edit Life, Happiness, Empire and Victory

In recognition of his bravery and cool-handedness, Queen Victoria granted Quincy his first command: the converted coal-carrier HMS Netherwind. On this modest vessel Master Scun-Hamsterthorpe cut his eyeteeth (an injury which required 5 stitches and a bottle of Drambuie to mend). His men knew him as a harsh but capricious captain, always ready to flog them for a job well done, quick to keelhaul and slow to forgive. His First Mate was a man named Moby, always good for a running joke.

On 3rd June 1845 the Netherwind raised the Balearic Islands, and Master Scun-Hamsterthorpe determined at once to sink them. Although outnumbered five-to-one he commanded his men to ready the cannons.

"Eeee, but Cap'n, these be islands and na ships" objected Moby. "Ye canna sink an island, Cap'n."

"Keelhaul the Mate," replied the Master coolly, "and prepare to fire."

Three days later, June 10th, the Netherwind was southbound off the coast of Morocco in pursuit of the notorious pirate-ninja who called himself Admiral Rickenbacker. The pirate had under his hand an aircraft carrier with full complement of fighter jets and nuclear capability. Master Scun-Hamsterthorpe commanded his men to prepare the cannons.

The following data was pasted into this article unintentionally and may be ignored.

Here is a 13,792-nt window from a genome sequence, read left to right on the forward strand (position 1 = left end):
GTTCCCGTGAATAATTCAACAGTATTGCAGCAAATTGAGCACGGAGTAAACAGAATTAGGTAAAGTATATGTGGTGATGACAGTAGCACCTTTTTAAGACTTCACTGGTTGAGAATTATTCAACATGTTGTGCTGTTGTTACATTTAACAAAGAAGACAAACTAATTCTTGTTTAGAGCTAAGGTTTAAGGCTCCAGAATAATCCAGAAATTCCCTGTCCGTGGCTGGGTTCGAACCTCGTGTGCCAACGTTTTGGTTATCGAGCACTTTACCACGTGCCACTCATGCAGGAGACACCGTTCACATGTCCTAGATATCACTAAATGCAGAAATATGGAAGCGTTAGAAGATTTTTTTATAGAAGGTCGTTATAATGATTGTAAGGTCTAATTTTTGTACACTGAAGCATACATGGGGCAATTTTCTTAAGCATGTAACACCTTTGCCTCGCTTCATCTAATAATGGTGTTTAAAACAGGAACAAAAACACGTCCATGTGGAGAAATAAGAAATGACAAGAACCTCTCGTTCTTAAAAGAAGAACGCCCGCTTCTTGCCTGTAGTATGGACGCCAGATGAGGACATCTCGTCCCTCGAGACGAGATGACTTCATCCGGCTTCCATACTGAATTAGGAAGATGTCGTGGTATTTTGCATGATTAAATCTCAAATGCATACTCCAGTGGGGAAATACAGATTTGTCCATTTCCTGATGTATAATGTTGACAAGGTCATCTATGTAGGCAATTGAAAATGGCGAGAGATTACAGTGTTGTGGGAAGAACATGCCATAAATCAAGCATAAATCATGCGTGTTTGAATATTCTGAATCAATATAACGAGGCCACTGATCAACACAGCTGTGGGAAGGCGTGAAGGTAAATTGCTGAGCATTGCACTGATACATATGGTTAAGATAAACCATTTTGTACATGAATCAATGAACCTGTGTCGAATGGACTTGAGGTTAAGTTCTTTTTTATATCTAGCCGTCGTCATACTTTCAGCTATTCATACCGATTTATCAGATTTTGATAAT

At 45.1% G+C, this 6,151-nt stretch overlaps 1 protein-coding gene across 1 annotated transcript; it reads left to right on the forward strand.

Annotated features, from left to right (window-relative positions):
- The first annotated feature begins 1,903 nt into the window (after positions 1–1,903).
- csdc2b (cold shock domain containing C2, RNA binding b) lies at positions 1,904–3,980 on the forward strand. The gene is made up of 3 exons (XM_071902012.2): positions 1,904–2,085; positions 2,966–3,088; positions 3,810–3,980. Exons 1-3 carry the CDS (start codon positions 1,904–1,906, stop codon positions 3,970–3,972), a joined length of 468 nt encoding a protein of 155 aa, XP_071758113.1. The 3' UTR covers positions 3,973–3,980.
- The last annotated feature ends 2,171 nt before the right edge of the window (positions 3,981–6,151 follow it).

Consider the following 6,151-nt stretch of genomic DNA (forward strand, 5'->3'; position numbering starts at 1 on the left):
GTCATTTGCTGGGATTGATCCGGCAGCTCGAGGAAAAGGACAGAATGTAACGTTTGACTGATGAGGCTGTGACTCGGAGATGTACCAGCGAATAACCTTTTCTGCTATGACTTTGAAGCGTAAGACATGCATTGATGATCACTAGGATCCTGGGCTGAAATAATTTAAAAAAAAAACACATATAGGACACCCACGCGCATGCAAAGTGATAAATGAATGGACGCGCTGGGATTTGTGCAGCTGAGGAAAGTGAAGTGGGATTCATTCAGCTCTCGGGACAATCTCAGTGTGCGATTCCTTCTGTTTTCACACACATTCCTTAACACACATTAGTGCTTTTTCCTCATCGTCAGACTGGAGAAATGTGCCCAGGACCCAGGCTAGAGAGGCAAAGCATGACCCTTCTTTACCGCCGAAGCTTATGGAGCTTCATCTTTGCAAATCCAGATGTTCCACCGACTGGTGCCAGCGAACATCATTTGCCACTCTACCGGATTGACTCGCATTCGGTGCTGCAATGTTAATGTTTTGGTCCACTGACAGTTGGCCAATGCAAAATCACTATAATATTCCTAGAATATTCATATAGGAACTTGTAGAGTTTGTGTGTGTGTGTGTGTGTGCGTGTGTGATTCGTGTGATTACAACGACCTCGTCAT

"Eeee, but Cap'n, ye canna take on an anachronistical aircraft carrier," objected Moby, cringing spastically. "Fbuh-duh fbuh, the dastardly blackguards ha' got missiles and all manner of wizardry."

"Keelhaul the Mate," replied the Master frigidly, "and prepare to fire."

Dauphin1
The real and true Porpoise of Life, as painted by the Grand Guignol

A month later, April 15th 1846, the battered Netherwind was picking her way under half-sail through the straits of Bar al Mandab. Evening settled like an immense pink-bottomed tart over the calm sea. The Master and Mate were taking their supper on deck. The roast pheasant was cleared away and they were waiting for the spotted dick to be brought. Venus rose shining over the horizon, and Master Scun-Hamsterthorpe at once determined to sink it.

"Eeeee-fbuhduh fbuhduh," objected Moby, drooling. He had been keelhauled a few times too many. "Eeee canna fbuhduh eenie evening star, Cap'n, this is getting fookin' ridiculous."

"Keelhaul him again," replied the Master icily, "and prepare to fire."

"Very good, Sir," said the serving-man. "And what shall I do with the First Mate's dessert?"

"Oh, I'll have Moby's dick," answered the Master. And with that awful joke out of the way we can wrap this damned thing up.

Master and Commander Scun-Hamsterthorpe was made Dauphin of Horsey by Her Majesty in recognition of his utter disregard for reality and his unceasing abuse of his men. His ship, which had been sunk under him a half-dozen times, was bronzed and ceremonially sunk one last time off the coast of Guernsey. The Grand Guignol painted his portrait. He was the toast of Wragby.

Thus we refute those who say that the English aristocracy is porpoiseless.

edit See also